and often it is, ironically, precisely at the closest points of identification
    that the most systematic patterns of social rupture are produced.

  6. My discussion of cannibalism will be conducted at two levels. On the one hand, I
    will seek to consider the significance of each instance of discursive cannibalism
    in its respective context, noting the way in which each elaboration builds, in
    part, on a shared discourse of cannibalistic allusions. On the other hand, I
    will seek to generalize from these specific instances of cannibalism and
    encorporation and use them as an abstract model for the reading process itself.
    Finally, at the end of the essay, I will seek to bring these two dimensions of
    cannibalism (contextualized specificity and abstract model, respectively)
    together, to consider the hermeneutic ethics of the act of reading cannibalism
    itself in a cross-cultural context. In particular, I will suggest that these
    actual discourses of cannibalism constitute an important challenge to how we
    approach the possibility of cross-cultural reading and perception, even as the
    abstract trope of cannibalism may itself provide a useful model for better
    understanding the hermeneutic ethics of cross-cultural reading and perception itself.


  7. Zhu Yu



    The human corporal body is, perhaps, a mere signifier. After this signifier has
    been developed [xianying] and fixed [dingying] on a roll of
    Kodak film, it becomes dark shadows [heiying]. On a sheet of wove paper
    that has been exposed to sunlight, it becomes a cluster of lights and shadows,
    with washes of ink and color added to lines and curves.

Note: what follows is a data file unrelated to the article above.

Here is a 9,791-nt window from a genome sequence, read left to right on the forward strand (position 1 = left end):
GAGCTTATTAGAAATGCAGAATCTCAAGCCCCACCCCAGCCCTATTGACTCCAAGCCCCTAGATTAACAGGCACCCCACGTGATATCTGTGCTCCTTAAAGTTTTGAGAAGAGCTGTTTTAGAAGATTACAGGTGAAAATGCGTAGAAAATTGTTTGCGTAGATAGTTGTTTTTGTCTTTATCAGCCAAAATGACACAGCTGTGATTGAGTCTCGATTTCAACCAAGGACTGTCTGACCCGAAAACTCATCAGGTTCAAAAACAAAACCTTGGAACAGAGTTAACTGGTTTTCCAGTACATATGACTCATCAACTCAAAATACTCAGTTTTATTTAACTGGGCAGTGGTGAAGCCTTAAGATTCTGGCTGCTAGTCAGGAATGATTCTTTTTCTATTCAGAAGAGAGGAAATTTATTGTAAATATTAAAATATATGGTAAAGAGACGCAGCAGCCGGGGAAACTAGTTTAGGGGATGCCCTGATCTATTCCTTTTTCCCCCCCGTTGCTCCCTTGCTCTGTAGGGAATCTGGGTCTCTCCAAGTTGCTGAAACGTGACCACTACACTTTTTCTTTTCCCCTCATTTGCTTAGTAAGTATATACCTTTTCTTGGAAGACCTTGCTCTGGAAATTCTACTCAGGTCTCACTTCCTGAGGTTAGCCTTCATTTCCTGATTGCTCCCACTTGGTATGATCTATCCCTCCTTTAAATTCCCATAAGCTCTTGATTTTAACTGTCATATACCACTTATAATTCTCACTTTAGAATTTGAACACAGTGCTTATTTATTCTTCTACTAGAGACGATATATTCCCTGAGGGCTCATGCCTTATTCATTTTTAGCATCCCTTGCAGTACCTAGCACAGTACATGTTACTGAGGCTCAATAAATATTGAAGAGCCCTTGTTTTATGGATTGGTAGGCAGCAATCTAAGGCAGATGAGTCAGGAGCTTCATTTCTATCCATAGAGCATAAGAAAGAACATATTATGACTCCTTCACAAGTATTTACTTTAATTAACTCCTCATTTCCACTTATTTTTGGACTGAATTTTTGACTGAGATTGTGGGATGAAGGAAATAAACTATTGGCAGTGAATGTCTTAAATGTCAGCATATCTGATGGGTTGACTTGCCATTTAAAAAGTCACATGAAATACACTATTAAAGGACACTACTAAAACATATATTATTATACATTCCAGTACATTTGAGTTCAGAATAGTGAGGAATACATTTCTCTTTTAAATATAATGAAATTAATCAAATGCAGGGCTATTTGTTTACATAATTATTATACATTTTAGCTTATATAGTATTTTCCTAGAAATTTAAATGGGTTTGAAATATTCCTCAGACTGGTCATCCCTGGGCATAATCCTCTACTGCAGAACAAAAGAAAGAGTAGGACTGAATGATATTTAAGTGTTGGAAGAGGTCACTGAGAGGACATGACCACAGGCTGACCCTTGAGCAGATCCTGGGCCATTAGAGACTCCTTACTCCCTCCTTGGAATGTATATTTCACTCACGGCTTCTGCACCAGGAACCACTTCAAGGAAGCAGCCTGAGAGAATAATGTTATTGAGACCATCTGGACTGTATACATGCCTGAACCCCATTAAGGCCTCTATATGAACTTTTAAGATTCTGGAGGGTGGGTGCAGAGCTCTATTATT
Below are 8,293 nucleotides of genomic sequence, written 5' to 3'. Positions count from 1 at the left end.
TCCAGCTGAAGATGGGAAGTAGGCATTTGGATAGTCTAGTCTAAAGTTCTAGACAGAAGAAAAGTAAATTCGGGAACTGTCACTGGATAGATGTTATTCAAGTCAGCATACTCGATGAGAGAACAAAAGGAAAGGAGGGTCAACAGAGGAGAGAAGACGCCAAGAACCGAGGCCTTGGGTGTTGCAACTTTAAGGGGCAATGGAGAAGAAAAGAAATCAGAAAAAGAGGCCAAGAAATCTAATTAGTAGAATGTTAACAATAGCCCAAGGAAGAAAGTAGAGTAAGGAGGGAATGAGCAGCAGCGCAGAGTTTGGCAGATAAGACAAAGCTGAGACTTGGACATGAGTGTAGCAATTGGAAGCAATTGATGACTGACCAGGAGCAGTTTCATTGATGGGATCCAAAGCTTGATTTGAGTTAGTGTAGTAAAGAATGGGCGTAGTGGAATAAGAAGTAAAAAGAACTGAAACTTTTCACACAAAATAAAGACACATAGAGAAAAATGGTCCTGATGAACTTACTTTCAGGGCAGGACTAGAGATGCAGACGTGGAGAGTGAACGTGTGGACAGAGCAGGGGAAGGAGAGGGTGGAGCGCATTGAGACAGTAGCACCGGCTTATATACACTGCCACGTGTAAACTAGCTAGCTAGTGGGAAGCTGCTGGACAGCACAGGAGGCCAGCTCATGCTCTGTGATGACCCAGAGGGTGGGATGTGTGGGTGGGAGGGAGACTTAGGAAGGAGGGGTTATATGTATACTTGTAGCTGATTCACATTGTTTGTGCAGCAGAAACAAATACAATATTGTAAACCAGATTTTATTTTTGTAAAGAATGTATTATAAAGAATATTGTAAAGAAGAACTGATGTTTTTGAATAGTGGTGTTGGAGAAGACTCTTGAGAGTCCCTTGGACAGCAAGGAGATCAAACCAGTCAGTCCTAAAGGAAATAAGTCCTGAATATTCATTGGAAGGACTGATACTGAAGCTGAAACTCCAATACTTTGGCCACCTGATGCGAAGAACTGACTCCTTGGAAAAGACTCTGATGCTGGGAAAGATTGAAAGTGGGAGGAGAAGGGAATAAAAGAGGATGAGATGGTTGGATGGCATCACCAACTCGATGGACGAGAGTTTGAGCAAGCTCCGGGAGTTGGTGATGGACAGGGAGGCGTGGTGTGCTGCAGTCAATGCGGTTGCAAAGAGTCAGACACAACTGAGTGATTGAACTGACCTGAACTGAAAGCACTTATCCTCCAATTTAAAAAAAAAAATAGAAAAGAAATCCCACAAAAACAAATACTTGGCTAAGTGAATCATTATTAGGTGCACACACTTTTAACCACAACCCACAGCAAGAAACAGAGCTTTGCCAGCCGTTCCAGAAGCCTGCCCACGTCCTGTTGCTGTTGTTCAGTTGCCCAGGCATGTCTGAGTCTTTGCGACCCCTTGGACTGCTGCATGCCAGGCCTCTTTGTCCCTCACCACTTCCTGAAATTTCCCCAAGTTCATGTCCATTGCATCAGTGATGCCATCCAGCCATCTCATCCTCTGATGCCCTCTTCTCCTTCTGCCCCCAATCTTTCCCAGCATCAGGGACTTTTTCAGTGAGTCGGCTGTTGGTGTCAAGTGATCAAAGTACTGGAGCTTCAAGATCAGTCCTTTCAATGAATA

Wuming Shi, “Reflections on the Body”

    Figure 1
    Figure 1
  8. The Taiwanese restaurant cited in the Malaysian tabloid
    article had not, it turns out, done anything out of the ordinary, though
    the images which accompanied the article were themselves not without a
    basis in reality. Specifically, the photos were taken as part of a
    performance entitled “Eating People” (or “Man-Eater”) [shiren]
    performed on 17 October 2000 in Shanghai by the 30-year-old avant-garde
    performance artist Zhu Yu (see Figure 1). One widely publicized report
    quotes Zhu as
    saying that “to create Man-eater, he said he cooked the corpses of babies
    that had been stolen from a medical school. Zhu admitted that the meat
    obtained from the bodies tasted bad, and said he had vomited several times
    while eating it. However, he said, he had to do it ‘for art’s sake'”
    (“Baby-Eating”).
  9. In public comments he made at the time of the performance, Zhu Yu sought
    to address the significance of the scandalous nature of the his act, while
    at the same time attempting to relativize the social and cultural
    assumptions which make it appear scandalous in the first place:



    One question that always stymies us–that is, why cannot people eat people?

    Is there a commandment in man’s religion in which it is written that we cannot
    eat people? In what country is there a law against eating people? It’s simply
    morality. But, what is morality? Isn’t morality simply something that man
    whimsically changes from time to time based on his/her own so-called needs of
    human being in the course of human progress.

    From this we might thus conclude:

    So long as it can be done in a way that does not commit a crime, eating people is
    not forbidden by any of man or societies laws or religions; I herewith announce
    my intention and my aim to eat people as a protest against mankind’s moral idea
    that he/she cannot eat people. (qtd. in Hua 192)

  10. Here, Zhu Yu draws attention to cannibalism’s peculiar
    position at the center of contemporary society’s own self-conception,
    while also foregrounding its status as being effectively outside the